1954 BMW R25/3

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The 250cc 1948 R24 single, photo below left, was BMW's first postwar motorcycle and the only postwar BMW motorcycle without a rear suspension. Click here to read about the R24.

The 1951 250cc R25 single, photo below right, was BMW's first postwar single-cylinder motorcycle with a rear suspension. Notice the small rubber gaiters above the front axle and the tool box on top of the tank.

 

With the 1953-to-1956 R25/3, BMW updated the 250cc OHV single with a new hydraulic fork, a gas tank that was flatter and longer, with the tool box moved to the side, and different wheels and hubs. Rims were changed from steel to alloy, and shrank to 18 from 19. Engine configuration specifications changed slightly. The compression ratio went from 6.5:1 to 7.0:1, and power was increased from 12 HP to 13 HP.

The beautiful studio photo of an R25/2 above is by Jeff Barger for Motorcycle Classics magazine.

The R25 series were very popular BMW motorcycles. There were 47,700 were sold over three years, compared to 12,020 R24s, 23,400 R25s, and 38,651 R25/2s (photo above).

In the photos below is a 1954 R25/3, the last year of the R25 series of motorcycles. Note the full-width brakes, front fork sliders, air pump, chromed front fender backet, and longer gasoline tank, under which resides the air cleaner. Also, the seat suspension spring has changed. Click here to read the R25/3 specifications.

Clearly, BMW AG was proud of the changes from the R25/2 to the R25/3, as noted on page 7 of the 1955 owner's manual:

“The R25/3 has been developed from the well-proven R25/2 design. Its engine unit, being now rubber-mounted in the frame, provides increased output and in spite of this the exhaust noise could be reduced in a still more efficient way, such as it is required for modern traffic conditions. This improvement will be highly appreciated by all road users, particularly when accompanied by gentle driving manners, which mark the true motorcyclist. Riding qualities are improved through smoother wheel suspensions including double-acting oil dampers in the front forks. The 18-inch wheels have light-alloy [aluminum] rims and enlarged braking areas. The tail lamp body incorporates a stop light connected to the foot brake, which is mostly used in town traffic.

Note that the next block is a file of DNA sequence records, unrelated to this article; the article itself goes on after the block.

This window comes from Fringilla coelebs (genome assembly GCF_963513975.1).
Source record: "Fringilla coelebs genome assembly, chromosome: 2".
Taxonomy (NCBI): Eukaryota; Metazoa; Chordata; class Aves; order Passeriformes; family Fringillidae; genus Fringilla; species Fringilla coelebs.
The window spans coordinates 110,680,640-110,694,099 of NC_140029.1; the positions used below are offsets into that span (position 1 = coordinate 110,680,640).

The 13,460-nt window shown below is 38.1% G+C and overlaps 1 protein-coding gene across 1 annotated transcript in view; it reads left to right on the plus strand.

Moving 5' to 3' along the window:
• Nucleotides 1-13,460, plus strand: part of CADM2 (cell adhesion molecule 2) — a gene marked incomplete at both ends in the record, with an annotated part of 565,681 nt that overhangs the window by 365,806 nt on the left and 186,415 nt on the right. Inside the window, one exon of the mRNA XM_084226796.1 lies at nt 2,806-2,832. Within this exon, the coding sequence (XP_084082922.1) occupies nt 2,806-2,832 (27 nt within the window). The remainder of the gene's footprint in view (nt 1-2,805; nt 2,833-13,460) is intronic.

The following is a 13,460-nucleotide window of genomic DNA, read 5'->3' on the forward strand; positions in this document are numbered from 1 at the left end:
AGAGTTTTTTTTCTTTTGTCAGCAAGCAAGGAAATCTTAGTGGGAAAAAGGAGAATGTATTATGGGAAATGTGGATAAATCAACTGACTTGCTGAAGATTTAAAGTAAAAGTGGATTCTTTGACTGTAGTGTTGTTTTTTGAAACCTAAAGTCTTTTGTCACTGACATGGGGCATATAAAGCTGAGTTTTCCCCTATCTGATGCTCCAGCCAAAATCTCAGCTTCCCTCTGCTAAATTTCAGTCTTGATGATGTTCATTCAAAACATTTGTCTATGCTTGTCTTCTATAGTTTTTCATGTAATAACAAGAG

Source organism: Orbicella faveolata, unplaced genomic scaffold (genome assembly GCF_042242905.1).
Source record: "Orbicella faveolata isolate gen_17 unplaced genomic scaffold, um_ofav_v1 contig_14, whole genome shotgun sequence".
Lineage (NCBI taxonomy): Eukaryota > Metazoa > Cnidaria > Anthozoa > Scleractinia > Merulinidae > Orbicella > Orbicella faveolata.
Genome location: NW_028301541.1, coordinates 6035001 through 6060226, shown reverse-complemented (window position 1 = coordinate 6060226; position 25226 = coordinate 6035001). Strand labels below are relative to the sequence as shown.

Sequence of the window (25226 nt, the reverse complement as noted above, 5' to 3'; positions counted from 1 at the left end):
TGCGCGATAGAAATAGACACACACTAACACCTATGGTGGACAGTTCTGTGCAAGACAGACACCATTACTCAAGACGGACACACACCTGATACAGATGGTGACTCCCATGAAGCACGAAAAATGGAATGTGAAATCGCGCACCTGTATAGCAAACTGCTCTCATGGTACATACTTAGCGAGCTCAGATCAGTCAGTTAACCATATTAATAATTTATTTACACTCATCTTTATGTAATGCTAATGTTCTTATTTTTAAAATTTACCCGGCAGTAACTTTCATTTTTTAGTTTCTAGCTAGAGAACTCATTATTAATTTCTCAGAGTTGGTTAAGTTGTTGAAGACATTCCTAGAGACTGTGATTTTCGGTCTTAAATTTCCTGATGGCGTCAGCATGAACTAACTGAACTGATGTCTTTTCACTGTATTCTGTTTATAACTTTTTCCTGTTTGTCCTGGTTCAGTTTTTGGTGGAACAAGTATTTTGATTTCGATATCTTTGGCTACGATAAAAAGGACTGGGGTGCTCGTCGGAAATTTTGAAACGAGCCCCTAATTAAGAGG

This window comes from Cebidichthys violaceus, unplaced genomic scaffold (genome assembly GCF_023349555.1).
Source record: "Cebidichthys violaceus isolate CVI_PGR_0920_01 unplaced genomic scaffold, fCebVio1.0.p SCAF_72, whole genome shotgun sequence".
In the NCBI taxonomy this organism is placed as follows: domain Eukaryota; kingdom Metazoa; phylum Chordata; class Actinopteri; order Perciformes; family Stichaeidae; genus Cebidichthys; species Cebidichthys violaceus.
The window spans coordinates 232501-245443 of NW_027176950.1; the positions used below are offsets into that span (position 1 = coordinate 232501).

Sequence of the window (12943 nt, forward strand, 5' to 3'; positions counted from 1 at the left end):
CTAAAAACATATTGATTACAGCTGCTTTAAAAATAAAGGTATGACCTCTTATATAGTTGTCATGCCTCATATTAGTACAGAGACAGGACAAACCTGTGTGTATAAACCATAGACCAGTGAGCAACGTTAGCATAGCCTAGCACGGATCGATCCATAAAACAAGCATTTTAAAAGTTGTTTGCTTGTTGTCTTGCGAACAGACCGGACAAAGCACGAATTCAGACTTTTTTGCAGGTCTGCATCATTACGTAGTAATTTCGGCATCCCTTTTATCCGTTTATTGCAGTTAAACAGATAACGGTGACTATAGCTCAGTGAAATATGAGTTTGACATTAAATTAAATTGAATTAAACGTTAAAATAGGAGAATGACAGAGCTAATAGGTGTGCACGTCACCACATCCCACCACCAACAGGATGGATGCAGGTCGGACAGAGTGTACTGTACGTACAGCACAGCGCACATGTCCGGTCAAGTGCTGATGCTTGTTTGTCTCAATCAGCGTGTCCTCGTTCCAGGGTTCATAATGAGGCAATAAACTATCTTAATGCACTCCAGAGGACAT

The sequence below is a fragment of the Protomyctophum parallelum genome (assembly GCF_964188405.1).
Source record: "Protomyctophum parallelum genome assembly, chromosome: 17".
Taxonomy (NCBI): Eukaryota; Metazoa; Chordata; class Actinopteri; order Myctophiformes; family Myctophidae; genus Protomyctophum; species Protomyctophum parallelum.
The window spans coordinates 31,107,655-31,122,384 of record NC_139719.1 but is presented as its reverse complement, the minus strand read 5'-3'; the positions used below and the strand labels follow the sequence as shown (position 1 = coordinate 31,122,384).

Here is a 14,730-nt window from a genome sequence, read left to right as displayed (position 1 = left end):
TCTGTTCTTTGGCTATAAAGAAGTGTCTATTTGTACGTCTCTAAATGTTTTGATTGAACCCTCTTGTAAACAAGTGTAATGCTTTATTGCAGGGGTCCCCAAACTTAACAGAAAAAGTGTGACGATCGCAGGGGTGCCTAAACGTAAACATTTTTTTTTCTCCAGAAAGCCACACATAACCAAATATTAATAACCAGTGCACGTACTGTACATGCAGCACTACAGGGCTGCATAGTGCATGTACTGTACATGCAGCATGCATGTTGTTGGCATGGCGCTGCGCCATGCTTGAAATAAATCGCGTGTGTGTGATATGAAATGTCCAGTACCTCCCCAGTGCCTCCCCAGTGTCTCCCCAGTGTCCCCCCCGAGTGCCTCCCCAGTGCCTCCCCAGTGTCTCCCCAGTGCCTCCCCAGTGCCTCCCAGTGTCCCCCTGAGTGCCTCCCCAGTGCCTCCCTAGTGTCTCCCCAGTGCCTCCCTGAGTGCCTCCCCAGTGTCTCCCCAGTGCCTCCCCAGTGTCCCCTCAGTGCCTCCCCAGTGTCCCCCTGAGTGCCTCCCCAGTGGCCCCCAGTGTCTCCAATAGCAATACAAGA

“In order to obtain sleeker tank contours, the tool box has been transferred to the left-hand side, where it forms a recess behind the rubber knee pad, which arrangement permits a luggage carrier to be mounted upon the petrol [gasoline] tank.”

In late 2011 and early 2012 Craig Vechorik and his crew at Bench Mark Works went through the engine, electrics, transmission, fuel tank, rear drive (replaced the sidecar ratio rear drive with a solo version), and front end to restore everthing to as-new condition. These photos show the R25/3, albeit a little dust covered, after it was returned. Now it runs beautifully and has a side stand, mirrors, and horn it did not have before.

All that remains now is to recalibrate the MPH speedometer from its current W=2.0 sidecar ratio to the W=1.6 solo ratio. Happily, North Hollywood Speedometer can do that for me.

The three pages below were scanned from BMW's 1954 sales brochure.

The pages below are technical pages from the 1955 R25/3 Handbook. Here is the entire handbook in German (PDF file).







The wiring diagram below is from Doug Rinckes' excellent book, “BMW /2 Electrics.” If you are working on an R25/3 or any /2, you should have this book. It may be purchased from Bench Mark Works.

The exploded engine diagram below is from the 1954 R25/3 Ersatzteilliste.

Click here for R25/3 specifications

Click here for the 1953 BMW R25/3 owners manual.

Click here for the 1966 BMW R27 owners manual.